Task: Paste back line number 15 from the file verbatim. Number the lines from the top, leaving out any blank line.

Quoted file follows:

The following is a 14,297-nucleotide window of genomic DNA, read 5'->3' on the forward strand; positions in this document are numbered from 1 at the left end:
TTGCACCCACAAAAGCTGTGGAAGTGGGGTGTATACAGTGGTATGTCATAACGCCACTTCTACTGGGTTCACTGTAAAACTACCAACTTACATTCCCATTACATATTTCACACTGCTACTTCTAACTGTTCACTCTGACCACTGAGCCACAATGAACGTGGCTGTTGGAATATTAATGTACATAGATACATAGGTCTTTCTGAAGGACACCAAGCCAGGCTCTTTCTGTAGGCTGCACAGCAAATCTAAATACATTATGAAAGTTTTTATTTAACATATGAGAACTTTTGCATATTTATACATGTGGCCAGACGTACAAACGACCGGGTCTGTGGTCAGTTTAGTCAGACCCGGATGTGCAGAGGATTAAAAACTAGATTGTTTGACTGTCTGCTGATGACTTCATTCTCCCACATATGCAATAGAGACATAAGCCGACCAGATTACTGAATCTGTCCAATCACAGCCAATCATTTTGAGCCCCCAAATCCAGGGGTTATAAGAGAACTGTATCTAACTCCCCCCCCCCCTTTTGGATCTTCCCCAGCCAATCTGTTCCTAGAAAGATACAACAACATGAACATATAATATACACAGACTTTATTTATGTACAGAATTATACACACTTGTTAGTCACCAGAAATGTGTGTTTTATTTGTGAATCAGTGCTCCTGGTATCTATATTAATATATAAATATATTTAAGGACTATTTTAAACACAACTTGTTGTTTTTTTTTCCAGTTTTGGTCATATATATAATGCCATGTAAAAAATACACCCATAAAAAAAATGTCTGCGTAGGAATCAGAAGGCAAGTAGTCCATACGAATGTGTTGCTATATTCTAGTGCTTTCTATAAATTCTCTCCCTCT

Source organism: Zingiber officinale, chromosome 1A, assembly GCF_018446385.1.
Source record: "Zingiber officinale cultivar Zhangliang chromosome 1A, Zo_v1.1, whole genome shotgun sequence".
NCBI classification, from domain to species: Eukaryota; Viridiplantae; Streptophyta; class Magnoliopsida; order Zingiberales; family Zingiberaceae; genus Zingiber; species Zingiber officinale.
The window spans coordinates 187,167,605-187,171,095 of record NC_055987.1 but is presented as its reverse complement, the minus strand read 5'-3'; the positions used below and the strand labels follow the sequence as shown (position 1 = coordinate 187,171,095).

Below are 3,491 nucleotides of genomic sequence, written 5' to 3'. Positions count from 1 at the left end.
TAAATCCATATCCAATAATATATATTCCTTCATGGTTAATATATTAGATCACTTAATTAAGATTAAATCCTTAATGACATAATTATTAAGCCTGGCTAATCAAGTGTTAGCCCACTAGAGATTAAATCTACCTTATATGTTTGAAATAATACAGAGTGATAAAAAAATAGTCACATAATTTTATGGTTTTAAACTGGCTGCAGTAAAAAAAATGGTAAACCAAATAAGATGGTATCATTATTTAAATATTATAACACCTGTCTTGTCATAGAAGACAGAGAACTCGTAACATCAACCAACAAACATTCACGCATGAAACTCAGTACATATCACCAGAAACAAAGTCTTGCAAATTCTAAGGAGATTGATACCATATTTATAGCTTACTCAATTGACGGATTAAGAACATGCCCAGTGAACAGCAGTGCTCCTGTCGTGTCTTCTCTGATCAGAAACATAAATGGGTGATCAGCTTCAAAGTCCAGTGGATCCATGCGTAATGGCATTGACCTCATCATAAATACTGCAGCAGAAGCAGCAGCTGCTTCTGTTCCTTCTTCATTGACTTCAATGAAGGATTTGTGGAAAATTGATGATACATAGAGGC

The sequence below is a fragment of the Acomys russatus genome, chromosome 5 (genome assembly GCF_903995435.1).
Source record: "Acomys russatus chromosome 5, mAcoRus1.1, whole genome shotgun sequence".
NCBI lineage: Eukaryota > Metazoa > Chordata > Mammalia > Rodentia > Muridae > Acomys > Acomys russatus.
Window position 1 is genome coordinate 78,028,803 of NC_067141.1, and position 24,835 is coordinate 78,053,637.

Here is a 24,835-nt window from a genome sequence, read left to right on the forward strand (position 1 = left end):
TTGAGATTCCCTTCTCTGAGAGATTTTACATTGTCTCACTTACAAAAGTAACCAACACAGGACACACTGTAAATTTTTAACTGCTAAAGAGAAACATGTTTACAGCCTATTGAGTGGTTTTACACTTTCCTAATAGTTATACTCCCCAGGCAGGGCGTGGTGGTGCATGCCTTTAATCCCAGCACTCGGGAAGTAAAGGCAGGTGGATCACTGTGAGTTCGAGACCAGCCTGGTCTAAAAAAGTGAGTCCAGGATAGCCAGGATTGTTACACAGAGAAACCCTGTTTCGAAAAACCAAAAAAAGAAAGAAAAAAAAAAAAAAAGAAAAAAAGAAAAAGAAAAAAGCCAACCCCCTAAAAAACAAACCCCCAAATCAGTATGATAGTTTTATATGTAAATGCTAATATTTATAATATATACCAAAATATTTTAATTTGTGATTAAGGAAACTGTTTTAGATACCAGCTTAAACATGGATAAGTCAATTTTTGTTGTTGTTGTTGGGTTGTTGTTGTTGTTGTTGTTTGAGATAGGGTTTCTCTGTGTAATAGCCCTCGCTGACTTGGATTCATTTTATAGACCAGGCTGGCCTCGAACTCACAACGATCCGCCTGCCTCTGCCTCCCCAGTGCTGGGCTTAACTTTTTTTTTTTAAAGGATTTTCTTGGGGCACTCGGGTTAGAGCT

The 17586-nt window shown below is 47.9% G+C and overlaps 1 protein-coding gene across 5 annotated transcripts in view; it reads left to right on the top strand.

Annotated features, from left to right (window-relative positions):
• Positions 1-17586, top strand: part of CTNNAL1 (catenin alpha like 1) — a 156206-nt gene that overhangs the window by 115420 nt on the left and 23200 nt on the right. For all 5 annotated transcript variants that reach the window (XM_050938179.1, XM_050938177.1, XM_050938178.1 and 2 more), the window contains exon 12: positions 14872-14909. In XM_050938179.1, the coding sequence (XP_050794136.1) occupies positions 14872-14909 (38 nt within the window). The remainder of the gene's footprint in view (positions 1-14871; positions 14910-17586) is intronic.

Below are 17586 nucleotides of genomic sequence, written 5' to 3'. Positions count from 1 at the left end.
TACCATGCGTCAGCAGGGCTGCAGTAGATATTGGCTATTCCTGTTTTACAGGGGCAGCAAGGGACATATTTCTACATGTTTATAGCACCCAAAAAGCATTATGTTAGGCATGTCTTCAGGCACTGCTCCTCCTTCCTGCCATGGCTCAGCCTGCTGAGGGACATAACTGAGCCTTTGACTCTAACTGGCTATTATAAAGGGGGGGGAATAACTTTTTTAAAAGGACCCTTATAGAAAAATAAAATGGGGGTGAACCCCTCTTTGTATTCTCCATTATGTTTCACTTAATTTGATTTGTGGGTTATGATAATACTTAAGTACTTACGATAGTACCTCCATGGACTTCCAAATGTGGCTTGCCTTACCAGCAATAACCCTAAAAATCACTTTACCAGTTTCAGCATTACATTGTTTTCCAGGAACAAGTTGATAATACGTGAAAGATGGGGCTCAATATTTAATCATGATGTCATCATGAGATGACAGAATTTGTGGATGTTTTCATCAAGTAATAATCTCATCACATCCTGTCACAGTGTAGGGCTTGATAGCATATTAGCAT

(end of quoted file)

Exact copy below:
The 17586-nt window shown below is 47.9% G+C and overlaps 1 protein-coding gene across 5 annotated transcripts in view; it reads left to right on the top strand.